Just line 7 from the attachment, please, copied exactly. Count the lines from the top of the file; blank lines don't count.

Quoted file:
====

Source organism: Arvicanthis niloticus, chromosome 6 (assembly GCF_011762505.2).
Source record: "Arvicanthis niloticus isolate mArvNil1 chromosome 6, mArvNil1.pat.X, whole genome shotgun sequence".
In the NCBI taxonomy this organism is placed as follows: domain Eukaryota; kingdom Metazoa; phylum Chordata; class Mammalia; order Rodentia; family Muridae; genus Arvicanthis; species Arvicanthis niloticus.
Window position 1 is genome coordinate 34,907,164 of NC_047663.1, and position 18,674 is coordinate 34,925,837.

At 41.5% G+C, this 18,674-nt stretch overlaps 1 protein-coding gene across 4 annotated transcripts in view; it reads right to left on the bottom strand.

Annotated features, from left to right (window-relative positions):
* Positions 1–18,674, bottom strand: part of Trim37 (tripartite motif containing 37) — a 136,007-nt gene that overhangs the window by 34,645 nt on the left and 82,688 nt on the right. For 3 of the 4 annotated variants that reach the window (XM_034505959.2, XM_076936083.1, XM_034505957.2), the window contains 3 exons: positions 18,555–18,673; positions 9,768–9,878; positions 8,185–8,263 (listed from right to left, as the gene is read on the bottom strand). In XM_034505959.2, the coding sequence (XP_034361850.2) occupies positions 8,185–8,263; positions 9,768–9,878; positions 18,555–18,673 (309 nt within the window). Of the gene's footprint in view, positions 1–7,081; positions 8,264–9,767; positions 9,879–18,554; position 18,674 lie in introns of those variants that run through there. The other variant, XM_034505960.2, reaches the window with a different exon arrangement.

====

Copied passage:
* Positions 1–18,674, bottom strand: part of Trim37 (tripartite motif containing 37) — a 136,007-nt gene that overhangs the window by 34,645 nt on the left and 82,688 nt on the right. For 3 of the 4 annotated variants that reach the window (XM_034505959.2, XM_076936083.1, XM_034505957.2), the window contains 3 exons: positions 18,555–18,673; positions 9,768–9,878; positions 8,185–8,263 (listed from right to left, as the gene is read on the bottom strand). In XM_034505959.2, the coding sequence (XP_034361850.2) occupies positions 8,185–8,263; positions 9,768–9,878; positions 18,555–18,673 (309 nt within the window). Of the gene's footprint in view, positions 1–7,081; positions 8,264–9,767; positions 9,879–18,554; position 18,674 lie in introns of those variants that run through there. The other variant, XM_034505960.2, reaches the window with a different exon arrangement.